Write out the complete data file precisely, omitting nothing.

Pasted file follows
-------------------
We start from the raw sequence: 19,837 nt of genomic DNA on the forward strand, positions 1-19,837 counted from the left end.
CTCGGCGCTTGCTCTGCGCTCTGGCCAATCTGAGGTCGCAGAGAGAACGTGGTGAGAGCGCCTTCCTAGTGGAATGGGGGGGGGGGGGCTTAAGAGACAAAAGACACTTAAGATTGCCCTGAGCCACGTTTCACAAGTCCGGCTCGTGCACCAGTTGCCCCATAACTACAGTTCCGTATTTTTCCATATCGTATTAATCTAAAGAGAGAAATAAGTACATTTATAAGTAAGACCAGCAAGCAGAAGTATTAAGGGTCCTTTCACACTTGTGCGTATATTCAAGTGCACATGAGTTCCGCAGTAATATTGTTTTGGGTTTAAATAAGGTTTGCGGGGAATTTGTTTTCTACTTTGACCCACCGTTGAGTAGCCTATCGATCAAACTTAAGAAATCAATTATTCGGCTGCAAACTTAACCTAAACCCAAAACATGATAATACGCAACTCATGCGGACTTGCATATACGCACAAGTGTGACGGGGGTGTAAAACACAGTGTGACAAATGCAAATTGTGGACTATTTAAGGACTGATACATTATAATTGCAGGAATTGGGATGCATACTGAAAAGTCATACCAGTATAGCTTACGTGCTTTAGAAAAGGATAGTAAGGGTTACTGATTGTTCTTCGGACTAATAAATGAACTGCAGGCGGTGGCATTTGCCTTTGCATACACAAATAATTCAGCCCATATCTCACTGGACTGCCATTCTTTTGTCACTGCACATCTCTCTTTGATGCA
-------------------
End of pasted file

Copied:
We start from the raw sequence: 19,837 nt of genomic DNA on the forward strand, positions 1-19,837 counted from the left end.
CTCGGCGCTTGCTCTGCGCTCTGGCCAATCTGAGGTCGCAGAGAGAACGTGGTGAGAGCGCCTTCCTAGTGGAATGGGGGGGGGGGGGCTTAAGAGACAAAAGACACTTAAGATTGCCCTGAGCCACGTTTCACAAGTCCGGCTCGTGCACCAGTTGCCCCATAACTACAGTTCCGTATTTTTCCATATCGTATTAATCTAAAGAGAGAAATAAGTACATTTATAAGTAAGACCAGCAAGCAGAAGTATTAAGGGTCCTTTCACACTTGTGCGTATATTCAAGTGCACATGAGTTCCGCAGTAATATTGTTTTGGGTTTAAATAAGGTTTGCGGGGAATTTGTTTTCTACTTTGACCCACCGTTGAGTAGCCTATCGATCAAACTTAAGAAATCAATTATTCGGCTGCAAACTTAACCTAAACCCAAAACATGATAATACGCAACTCATGCGGACTTGCATATACGCACAAGTGTGACGGGGGTGTAAAACACAGTGTGACAAATGCAAATTGTGGACTATTTAAGGACTGATACATTATAATTGCAGGAATTGGGATGCATACTGAAAAGTCATACCAGTATAGCTTACGTGCTTTAGAAAAGGATAGTAAGGGTTACTGATTGTTCTTCGGACTAATAAATGAACTGCAGGCGGTGGCATTTGCCTTTGCATACACAAATAATTCAGCCCATATCTCACTGGACTGCCATTCTTTTGTCACTGCACATCTCTCTTTGATGCA